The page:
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New study shows that although costly, more effective treatments increase survival rates in Medicare patients.
Older patients’ survival rates with blood cancers continues to improve as more effective and fewer toxic therapies are introduced, according to a press release.
However, these lifesaving treatments often are expensive, and many cancer patients face financial burdens caused by ever-increasing healthcare costs.
Research found in a recent
conducted by The Leukemia & Lymphoma Society (LLS) reveals 59% of surviving blood cancer patients enrolled in traditional Medicare do not begin active treatment within three months of their diagnosis.
There are many factors likely to contribute to these delays, however, the LLS believes high costs could be a key driving factor in these patients’ behavior.
The study “The Cost Burden of Blood Cancer Care in Medicare,” conducted by LLS from Milliman, an independent and national law firm, identifies factors driving costs to the healthcare system and impacting patients. It also expands more on the out-of-pocket cost burden associated with cancer treatment for blood cancer patients.
According to Brian Connell, executive director of federal affairs at LLS, these costs vary depending on factors such as blood cancer type, demographics, selected treatments as well as insurance coverage and benefit design. This analysis focused on understanding the impact of these factors and the drivers of health care costs for newly diagnosed
“In addition to the emotional impact of dealing with a blood cancer, patients and families often face extraordinary costs in the first year after diagnosis and beyond,” says Louis J. DeGennaro, PhD, CEO and president of LLS. “The Leukemia & Lymphoma Society hopes that the findings from this new study will prompt payers, providers, patient advocates and policymakers to work together to address the financial burdens for patients.”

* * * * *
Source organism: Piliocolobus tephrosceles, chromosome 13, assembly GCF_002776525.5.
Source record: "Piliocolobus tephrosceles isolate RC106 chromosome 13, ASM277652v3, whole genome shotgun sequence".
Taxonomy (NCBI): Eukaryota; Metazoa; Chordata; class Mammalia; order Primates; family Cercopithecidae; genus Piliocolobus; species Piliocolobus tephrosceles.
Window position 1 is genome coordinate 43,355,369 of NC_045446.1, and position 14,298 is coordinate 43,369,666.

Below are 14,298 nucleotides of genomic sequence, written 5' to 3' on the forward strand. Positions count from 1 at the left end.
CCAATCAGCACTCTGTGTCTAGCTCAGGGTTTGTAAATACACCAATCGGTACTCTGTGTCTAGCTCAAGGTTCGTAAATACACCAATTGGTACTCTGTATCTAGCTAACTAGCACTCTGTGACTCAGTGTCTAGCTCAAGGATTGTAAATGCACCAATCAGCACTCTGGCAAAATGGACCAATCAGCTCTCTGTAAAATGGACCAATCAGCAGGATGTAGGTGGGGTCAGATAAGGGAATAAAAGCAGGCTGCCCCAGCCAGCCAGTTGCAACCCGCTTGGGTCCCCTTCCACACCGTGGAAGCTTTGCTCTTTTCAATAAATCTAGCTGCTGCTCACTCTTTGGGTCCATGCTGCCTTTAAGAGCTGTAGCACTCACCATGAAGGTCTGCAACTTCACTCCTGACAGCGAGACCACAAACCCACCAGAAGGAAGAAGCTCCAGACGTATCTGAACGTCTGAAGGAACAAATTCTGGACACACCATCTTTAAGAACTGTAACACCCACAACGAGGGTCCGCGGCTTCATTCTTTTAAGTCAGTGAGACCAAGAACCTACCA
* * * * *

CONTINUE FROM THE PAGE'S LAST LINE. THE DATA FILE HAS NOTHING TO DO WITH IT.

Results of a study LLS previously commissioned from Milliman, last October, looked at the cost burden for blood cancer patients covered by commercial insurance plans. The study found that the average costs of treating blood cancer patients are higher than those of treating patients with other types of cancers.
Patient out-of-pocket costs for blood cancer care averaged more than $17,000 in the first year and remain to average thousands per year with assistance by an insurance plan, according to Connell.
For example, recent findings show some traditional Medicare lymphoma patients who receive anti-cancer therapy through infusions experienced out-of-pocket costs of more than $19,000 in their first year. For some acute leukemia patients, enrolled in traditional Medicare and on infused anti-cancer therapy, out-of-pocket costs were more than $16,000 in the same period.
Connell says patients with blood cancer continue to encounter high-cost sharing two to three years after their diagnosis.
Although supplemental coverage lowers cost-sharing for some patients on infused therapies, Kaiser Family Foundation has reported that one of four Medicare beneficiaries has no such coverage.
According to findings, after two years patients newly diagnosed with multiple myeloma in traditional Medicare incurred cumulative out-of-pocket costs averaging nearly $24,000. After three years, those with chronic leukemia had the lowest cumulative out-of-pocket costs among all blood cancer patients, averaging more than $15,000. While this figure is less than the cumulative expenses incurred by multiple myeloma patients and others affected by blood cancer, out-of-pocket costs such as these pose a financial burden for many patients.
“Everyone in healthcare needs to understand what is driving spending and what barriers are standing between patients and lifesaving care,” Connell says. “LLS believes that it is important for all stakeholders-healthcare executives, payers, policymakers, drug makers-to understand the impact of these costs on the Medicare system and on patients, caregivers and families. Insurance programs like Medicare too often respond to increased treatment costs by erecting barriers to care, such as increasing cost-sharing and limiting access to certain cancer centers and providers, that lower cost at the expense of patient access.”
He adds relatively modest cost-sharing can even deter patients from accessing care they need.
“Both commercial and Medicare Advantage plans need to reassess their cost-sharing structures and make the changes necessary to ensure that out-of-pocket costs aren’t preventing patients from accessing care they need,” Connell says
Briana Contreras is associate editor of Managed Healthcare Executive